Call for Papers
Law and Humanities Roundtable 2022
July 2022 (date tbc, hybrid in-person and online)
Theme: Time and Temporalities
This fourth annual Law and Humanities roundtable invites original, interdisciplinary, and humanities-focused paper presentations that reflect on the theme of Time and Temporalities. Time plays an important role in law, not least in relation to respect for the past and pace of reform. Issues of temporality are acute in our own times: concerns about delays in the justice system and new strategies in the wake of the pandemic for streamlining and expediting justice; arguments about the prosecution of ‘historic’ crimes – especially pertinent in the context of sexual offending; broader problems relating to traumatic memories and their recall in legal systems; the issue of events that precede living memory, but which continue to impact on contemporary debates relating to colonial-era heritage objects and monuments.
If you would like to present a paper at this workshop, please send your title and abstract (up to 200 words) by Friday 4th February 2022 to David Gurnham (School of Law, University of Southampton; co-editor: Law and Humanities - [email protected]). Please do note that papers should take a humanities perspective on a legal issue or theme. Papers chosen for presentation will tend to be those that address a relevant law theme with regard to the arts (e.g. literature, modern creative writing, theatre, film, music, dance, comics and graphic novels).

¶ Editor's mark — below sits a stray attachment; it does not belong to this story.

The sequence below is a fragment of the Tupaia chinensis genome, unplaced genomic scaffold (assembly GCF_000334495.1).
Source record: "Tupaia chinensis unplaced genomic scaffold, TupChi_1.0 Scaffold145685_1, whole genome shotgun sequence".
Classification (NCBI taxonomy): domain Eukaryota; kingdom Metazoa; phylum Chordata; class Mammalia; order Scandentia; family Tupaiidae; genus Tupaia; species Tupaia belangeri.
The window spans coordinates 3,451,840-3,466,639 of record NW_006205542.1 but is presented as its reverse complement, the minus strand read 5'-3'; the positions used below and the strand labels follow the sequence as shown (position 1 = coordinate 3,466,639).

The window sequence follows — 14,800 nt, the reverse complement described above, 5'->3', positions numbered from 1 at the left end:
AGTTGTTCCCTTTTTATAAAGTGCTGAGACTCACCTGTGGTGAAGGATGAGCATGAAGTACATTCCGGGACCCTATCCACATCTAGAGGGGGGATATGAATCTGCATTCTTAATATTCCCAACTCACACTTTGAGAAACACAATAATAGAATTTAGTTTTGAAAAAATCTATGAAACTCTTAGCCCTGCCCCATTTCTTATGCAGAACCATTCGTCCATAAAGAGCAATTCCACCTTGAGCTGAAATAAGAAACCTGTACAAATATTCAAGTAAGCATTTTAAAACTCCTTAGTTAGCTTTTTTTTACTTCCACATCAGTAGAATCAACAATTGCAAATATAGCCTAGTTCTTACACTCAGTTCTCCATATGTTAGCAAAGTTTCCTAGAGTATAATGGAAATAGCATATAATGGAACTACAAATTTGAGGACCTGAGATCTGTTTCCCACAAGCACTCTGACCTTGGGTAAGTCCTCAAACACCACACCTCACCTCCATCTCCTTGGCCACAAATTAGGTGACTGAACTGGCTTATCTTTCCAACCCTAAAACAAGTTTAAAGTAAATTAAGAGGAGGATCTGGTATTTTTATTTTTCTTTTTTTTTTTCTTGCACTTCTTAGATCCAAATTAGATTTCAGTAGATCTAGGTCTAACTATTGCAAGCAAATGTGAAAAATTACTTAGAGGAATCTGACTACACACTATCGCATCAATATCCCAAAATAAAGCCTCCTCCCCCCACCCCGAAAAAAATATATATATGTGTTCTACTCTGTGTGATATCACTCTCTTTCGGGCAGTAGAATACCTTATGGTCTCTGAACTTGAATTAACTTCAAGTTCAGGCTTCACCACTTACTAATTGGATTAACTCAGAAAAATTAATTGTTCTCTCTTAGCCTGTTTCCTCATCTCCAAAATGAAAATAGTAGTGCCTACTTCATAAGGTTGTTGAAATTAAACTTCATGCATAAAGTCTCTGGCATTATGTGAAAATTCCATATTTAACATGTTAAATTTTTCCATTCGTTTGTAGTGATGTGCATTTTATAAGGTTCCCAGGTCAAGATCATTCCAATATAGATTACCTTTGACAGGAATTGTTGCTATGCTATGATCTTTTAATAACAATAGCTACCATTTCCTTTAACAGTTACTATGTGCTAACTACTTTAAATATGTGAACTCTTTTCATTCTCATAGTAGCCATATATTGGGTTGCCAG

This roundtable event itself will take place in July 2022. We intend to hold this as a hybrid event with provision for attendance in person at Southampton School of Law and also online for those based further away and who prefer to attend that way (but do note that the ‘in-person’ aspect is subject to a favourable public health situation).
It is organised in association with the journal Law and Humanities – and its publisher (Routledge/Taylor & Francis). Law and Humanities is a peer-reviewed journal, providing a forum for scholarly discourse within the arts and humanities around the subject of law. Contributors to the roundtable are encouraged, though certainly not obliged, to consider writing up their paper for submission to the journal either as a full-length peer reviewed article, or as a shorter comment piece.
Editors in Chief of Law and Humanities:
Professor Gary Watt (Warwick) and Professor David Gurnham (Southampton)